HEMMER: You seem to indicate that you took action before the Russians requested official help. Is that accurate?

SPELLAR: Well, no, we put -- we wanted to make sure that we had equipment available, as readily available and as nearly available, in the event that the Russians would actually require it. I mean, obviously they've got a lot of their own equipment, and as your report said, that they've been constrained by weather conditions. Had they been able to use that equipment to conduct a successful operation, obviously that would have been fine. But in the event that they required additional equipment for this operation, obviously we wanted to be in a position to be able to respond. And we stand ready to do that and our people are engaged in discussions with them.

HEMMER: Mr. Spellar, what do you say to folks who wonder why the Russians did not request this help sooner? SPELLAR: Well, I think that they've obviously got equipment for undertaking rescue from submarines. They've obviously conducted training exercises on this as well. And...

HEMMER: Yes, sir, I understand that. And I don't mean to interrupt, but it was apparent for the past few days that the Russian efforts had failed.

SPELLAR: Well, they've been trying with some pretty unfavorable weather to succeed in that. And, as you know, there was a briefing to NATO yesterday on their possible requirements. And so, therefore, there was a possibility that additional assistance may be required. That's why we've been getting stuff into position to be able to respond because we realize that time is very much of the essence. I don't think it's actually, you know, going to be too helpful at this stage to look at reasons why there's been any delay. What we've really got to do is get on as fast as possible in order to try and rescue these sailors in the submarine.

HEMMER: And, sir, the other issue we've heard throughout the week is compatibility between navies of different countries. The LR5, is it compatible with this Russian sub, to go down secure itself to the hatch, pressurize the water and hopefully remove those who have survived this ordeal?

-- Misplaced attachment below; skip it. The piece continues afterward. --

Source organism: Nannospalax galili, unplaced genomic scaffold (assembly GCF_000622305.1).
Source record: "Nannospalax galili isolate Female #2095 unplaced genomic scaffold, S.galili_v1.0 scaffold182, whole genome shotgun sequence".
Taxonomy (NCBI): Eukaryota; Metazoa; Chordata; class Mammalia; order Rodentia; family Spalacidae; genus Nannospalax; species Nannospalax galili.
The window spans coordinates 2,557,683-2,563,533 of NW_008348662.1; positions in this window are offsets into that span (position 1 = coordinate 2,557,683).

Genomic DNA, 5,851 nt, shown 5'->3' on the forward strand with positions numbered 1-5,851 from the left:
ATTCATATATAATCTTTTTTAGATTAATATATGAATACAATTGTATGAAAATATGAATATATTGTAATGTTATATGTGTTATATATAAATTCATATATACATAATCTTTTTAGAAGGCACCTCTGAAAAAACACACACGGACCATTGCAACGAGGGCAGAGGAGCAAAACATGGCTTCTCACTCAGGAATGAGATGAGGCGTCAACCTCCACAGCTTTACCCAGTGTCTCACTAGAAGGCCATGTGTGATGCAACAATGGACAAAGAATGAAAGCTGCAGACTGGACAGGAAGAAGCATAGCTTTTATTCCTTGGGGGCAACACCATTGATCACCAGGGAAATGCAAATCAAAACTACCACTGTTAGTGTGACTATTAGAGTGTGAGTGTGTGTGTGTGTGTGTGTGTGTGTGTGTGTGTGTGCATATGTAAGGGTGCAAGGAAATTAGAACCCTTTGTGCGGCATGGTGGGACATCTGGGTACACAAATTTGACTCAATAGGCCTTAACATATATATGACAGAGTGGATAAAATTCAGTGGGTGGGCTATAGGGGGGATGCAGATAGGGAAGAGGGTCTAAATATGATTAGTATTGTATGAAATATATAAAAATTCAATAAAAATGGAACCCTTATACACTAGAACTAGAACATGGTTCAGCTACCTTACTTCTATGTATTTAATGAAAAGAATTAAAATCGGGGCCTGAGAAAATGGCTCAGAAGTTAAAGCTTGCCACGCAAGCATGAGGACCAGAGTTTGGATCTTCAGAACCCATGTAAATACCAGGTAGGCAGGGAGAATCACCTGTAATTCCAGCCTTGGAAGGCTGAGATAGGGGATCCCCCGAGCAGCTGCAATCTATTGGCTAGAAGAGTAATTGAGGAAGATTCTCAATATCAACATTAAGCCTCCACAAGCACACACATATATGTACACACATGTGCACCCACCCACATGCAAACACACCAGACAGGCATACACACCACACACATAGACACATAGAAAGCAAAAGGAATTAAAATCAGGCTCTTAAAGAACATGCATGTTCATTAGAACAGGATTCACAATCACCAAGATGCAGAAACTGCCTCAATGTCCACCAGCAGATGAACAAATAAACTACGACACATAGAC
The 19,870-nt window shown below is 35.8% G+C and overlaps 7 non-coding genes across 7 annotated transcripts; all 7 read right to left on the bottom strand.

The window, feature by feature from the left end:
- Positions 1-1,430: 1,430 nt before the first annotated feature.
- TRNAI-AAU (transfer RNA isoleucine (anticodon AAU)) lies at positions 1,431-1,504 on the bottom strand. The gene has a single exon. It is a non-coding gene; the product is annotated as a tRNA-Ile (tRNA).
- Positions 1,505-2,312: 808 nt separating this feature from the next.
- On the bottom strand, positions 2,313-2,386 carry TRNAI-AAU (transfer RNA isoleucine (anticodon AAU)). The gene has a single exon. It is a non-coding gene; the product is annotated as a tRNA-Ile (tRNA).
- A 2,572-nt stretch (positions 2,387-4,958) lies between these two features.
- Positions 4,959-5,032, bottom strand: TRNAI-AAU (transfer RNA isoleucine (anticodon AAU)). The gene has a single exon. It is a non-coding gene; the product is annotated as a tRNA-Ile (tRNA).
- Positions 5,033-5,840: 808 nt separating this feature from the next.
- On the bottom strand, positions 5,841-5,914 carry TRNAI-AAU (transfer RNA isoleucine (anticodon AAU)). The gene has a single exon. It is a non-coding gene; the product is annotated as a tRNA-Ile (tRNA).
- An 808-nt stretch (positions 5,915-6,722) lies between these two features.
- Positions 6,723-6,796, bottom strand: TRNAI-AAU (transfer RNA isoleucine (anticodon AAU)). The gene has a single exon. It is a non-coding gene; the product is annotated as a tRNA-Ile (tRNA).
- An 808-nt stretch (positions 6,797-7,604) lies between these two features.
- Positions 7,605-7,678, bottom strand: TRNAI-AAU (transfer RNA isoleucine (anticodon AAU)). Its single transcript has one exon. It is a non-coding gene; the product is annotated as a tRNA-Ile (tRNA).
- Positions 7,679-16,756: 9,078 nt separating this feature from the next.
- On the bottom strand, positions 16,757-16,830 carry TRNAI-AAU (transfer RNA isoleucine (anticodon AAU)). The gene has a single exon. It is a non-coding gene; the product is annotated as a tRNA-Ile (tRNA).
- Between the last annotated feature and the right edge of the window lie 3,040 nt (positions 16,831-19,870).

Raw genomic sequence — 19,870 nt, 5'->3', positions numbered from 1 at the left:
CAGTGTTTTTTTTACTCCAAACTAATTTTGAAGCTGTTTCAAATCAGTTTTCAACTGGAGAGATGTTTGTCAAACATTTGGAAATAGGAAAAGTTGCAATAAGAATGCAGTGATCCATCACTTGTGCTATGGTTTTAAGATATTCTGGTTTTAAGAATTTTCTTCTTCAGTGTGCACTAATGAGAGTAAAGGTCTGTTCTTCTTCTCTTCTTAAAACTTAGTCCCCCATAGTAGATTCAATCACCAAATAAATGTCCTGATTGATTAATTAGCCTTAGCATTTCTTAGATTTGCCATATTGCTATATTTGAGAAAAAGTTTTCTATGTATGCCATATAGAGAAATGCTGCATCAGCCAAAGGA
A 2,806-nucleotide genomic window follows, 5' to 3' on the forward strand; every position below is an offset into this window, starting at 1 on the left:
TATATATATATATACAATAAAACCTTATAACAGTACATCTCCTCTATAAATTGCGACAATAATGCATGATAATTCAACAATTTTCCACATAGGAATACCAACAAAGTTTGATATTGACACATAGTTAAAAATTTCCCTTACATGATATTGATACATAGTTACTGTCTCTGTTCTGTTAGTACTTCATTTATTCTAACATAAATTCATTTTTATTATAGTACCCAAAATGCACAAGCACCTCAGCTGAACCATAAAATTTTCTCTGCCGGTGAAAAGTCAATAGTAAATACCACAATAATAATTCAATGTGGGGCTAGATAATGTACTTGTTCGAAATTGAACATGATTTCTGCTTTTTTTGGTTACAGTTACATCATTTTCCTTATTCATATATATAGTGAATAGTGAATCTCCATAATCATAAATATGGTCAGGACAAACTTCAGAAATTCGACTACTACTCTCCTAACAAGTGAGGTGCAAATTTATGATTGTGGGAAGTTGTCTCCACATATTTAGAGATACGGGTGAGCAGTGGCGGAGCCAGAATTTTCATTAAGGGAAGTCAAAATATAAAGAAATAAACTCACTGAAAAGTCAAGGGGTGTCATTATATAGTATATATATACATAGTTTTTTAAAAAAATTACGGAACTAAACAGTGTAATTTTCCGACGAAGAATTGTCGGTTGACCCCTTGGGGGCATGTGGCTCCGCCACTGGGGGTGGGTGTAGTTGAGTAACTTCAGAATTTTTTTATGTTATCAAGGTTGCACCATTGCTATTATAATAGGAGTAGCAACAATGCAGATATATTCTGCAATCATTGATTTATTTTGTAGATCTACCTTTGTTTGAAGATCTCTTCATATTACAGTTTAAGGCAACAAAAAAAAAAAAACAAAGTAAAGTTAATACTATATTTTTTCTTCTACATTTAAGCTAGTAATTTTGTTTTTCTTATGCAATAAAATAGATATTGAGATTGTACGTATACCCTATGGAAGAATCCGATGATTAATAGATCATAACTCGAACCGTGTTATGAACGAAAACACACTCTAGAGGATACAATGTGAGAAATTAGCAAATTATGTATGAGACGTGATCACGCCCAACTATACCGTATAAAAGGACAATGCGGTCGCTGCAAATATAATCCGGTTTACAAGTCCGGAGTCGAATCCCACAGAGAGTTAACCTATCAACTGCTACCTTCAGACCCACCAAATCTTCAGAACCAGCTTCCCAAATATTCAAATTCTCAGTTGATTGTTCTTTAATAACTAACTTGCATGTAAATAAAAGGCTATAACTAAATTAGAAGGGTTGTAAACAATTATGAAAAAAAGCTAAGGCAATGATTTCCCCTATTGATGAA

SPELLAR: Well, our people have been looking at that and believe that that should be possible. Obviously, there's going to be more technical discussions taking place over the next few hours precisely to work out the final details between the experts. In the meantime, we want to make sure that once those are being resolved that we're not waiting for that, but that, in fact, we're getting the equipment as near as possible to the scene of operation to be able to respond as soon as that's required.

HEMMER: There's a Russian official who, today, is saying that there is oxygen on board that could last until the 25th of this month. That's another nine days from now. Do you believe, indeed, that there is enough oxygen to make it that far?

SPELLAR: Well, look, I'm not a technical expert and that's precisely why those discussions are taking place between the people who know this side of the business better...

HEMMER: All right, all right.

SPELLAR: ... so that they can give us the best advice. What we're doing is taking the necessary operational decisions to make sure that while those discussions are taking place that time is not being lost. And I'm very pleased that things are moving along now.

HEMMER: Well understood. Mr. John Spellar live from London, thanks for your time, sir. Much appreciate you taking time to talk with us today.

SPELLAR: Thank you.